International Cowboy Life

Clive Kennedy Memoirs

My father, Ernest Kennedy (for some reason he was always called Bob – perhaps because his middle name was Norbert. I never asked him why and now it’s too late), was one of five brothers. They were very close. 

All five went to the same public school, Eton College. At the time they set a record for the most brothers at Eton College continuously for the most number of years. This was accomplished by my father being born as one half of twins and the other brothers not being that far apart in age from each other. The youngest arrived at Eton just as the oldest brother left.

The twins were identical. They were so identical to me that I called my father’s twin ‘Uncle Daddy’. In reality, he was my uncle Francis Jerome Kennedy aka Uncle Francie. 

Many years before me both the twins had married two society sisters on the same day in a joint wedding – it made the front page of the London Times.  I don’t know a lot about that as it was hardly ever discussed. I only know that my father had no children from that marriage (if I do have a step sibling – please contact me) and Uncle Daddy had two daughters, Yvonne and Pam. Pam gave birth to a daughter, Carolyn and a son, Barry.  Barry is older than me which is unusual because he is a generation below me.  I am still in touch with Barry and see him whenever I am in England.

Barry’s second wife, Lady Charlotte Curzon, gave birth to their only child, a son. His name is Richard Dinan and you may know him from being a star on the British Reality Show ‘Made in Chelsea’ .  Richard recently founded Applied Fusion Systems which aims to capture energy equivalent to that of the sun and send a rocket to Mars (seriously)!  Richard’s cousin, Cressida Bonas, (Prince Harry’s ex) is the daughter of Lady Mary Gaye Curzon (MG). (By strange coincidence, I once dated MG.) Incidentally, MG is 1960s “It girl” Lady Mary-Gaye Georgiana Lorna Curzon-Howe. Together with Charlotte, the two Curzon society sisters were well-known for their beauty.  Sadly, Charlotte passed away earlier this year.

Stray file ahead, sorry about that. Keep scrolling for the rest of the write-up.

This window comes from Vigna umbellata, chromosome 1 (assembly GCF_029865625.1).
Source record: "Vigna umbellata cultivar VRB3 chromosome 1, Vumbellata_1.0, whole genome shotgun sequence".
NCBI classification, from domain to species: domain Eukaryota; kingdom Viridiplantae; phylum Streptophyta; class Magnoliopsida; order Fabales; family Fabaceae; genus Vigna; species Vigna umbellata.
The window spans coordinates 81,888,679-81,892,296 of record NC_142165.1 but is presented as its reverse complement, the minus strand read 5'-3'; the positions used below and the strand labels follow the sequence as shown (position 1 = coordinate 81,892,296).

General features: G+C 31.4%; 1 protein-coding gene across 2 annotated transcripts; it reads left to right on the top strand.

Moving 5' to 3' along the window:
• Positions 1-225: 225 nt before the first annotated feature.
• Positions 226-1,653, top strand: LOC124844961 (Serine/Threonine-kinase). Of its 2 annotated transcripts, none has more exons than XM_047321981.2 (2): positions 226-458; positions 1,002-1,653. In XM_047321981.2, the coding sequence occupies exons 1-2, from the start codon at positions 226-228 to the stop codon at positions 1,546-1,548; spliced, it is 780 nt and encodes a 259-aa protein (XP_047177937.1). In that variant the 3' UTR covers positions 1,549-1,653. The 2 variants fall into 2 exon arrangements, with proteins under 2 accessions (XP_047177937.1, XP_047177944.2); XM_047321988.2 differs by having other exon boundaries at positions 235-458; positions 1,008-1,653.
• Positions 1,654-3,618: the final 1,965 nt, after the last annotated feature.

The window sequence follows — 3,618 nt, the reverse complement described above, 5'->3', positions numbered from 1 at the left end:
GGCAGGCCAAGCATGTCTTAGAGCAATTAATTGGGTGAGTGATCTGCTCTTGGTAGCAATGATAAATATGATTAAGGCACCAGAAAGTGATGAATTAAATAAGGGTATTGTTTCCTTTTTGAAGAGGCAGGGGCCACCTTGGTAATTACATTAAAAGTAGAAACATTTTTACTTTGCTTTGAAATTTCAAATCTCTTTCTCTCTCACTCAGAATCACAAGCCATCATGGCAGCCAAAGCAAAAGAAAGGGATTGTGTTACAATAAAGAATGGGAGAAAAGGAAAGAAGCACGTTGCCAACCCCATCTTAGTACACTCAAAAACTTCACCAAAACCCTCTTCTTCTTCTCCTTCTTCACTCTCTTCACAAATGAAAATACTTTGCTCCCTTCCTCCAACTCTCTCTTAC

Eventually, both my father and Uncle Daddy got divorced. In those days, however, divorce was a big deal especially for Catholics, and they were all Catholics. 

I don’t remember what Uncle Daddy did for a living whilst I knew him. Early on he must have been a stockbroker. I know he also worked for the Berlin office of my father’s company, Revelation, before the war (WWI) and that’s where he met his second wife, Lotte. Francie was, of course, dad’s favorite brother. I have a feeling that for awhile, my father looked after them both. Francie was also an inventor. The only invention of his that I can recall was a set of storage bottles with their lids fixed under a shelf. The bottles were removed merely by sliding the bottle towards you and put back by sliding it back into the lid. The purpose of this was so only one hand was needed to take out and put back the bottle into the air tight cap. He was aiming at a floating market – Yachts. After he passed away, his widow Lotte persuaded me to take his prototypes and try to sell them to stores. I remember going to one of them, Selfridge’s (one of the biggest stores in London)! It wasn’t long before I realized that the gift of selling was not a gift that I had been given.